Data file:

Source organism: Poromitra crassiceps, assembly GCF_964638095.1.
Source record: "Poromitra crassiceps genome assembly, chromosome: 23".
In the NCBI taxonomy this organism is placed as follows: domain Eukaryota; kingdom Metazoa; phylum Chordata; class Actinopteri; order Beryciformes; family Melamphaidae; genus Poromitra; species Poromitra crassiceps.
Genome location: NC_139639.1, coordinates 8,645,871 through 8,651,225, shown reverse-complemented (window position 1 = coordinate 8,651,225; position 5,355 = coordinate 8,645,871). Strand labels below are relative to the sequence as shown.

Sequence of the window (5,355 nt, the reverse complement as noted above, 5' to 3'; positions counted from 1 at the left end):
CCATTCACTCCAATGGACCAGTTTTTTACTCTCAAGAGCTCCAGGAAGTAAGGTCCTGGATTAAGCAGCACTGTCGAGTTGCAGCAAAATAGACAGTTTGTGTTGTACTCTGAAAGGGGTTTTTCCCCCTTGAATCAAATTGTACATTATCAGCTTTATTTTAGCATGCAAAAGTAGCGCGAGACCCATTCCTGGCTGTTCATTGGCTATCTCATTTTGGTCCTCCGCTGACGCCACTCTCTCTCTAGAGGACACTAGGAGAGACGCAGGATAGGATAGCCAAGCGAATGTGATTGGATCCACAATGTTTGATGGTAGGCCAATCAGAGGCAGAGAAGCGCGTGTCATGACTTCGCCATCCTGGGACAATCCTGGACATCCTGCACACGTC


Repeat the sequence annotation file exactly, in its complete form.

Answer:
Source organism: Poromitra crassiceps, assembly GCF_964638095.1.
Source record: "Poromitra crassiceps genome assembly, chromosome: 23".
In the NCBI taxonomy this organism is placed as follows: domain Eukaryota; kingdom Metazoa; phylum Chordata; class Actinopteri; order Beryciformes; family Melamphaidae; genus Poromitra; species Poromitra crassiceps.
Genome location: NC_139639.1, coordinates 8,645,871 through 8,651,225, shown reverse-complemented (window position 1 = coordinate 8,651,225; position 5,355 = coordinate 8,645,871). Strand labels below are relative to the sequence as shown.

Sequence of the window (5,355 nt, the reverse complement as noted above, 5' to 3'; positions counted from 1 at the left end):
CCATTCACTCCAATGGACCAGTTTTTTACTCTCAAGAGCTCCAGGAAGTAAGGTCCTGGATTAAGCAGCACTGTCGAGTTGCAGCAAAATAGACAGTTTGTGTTGTACTCTGAAAGGGGTTTTTCCCCCTTGAATCAAATTGTACATTATCAGCTTTATTTTAGCATGCAAAAGTAGCGCGAGACCCATTCCTGGCTGTTCATTGGCTATCTCATTTTGGTCCTCCGCTGACGCCACTCTCTCTCTAGAGGACACTAGGAGAGACGCAGGATAGGATAGCCAAGCGAATGTGATTGGATCCACAATGTTTGATGGTAGGCCAATCAGAGGCAGAGAAGCGCGTGTCATGACTTCGCCATCCTGGGACAATCCTGGACATCCTGCACACGTC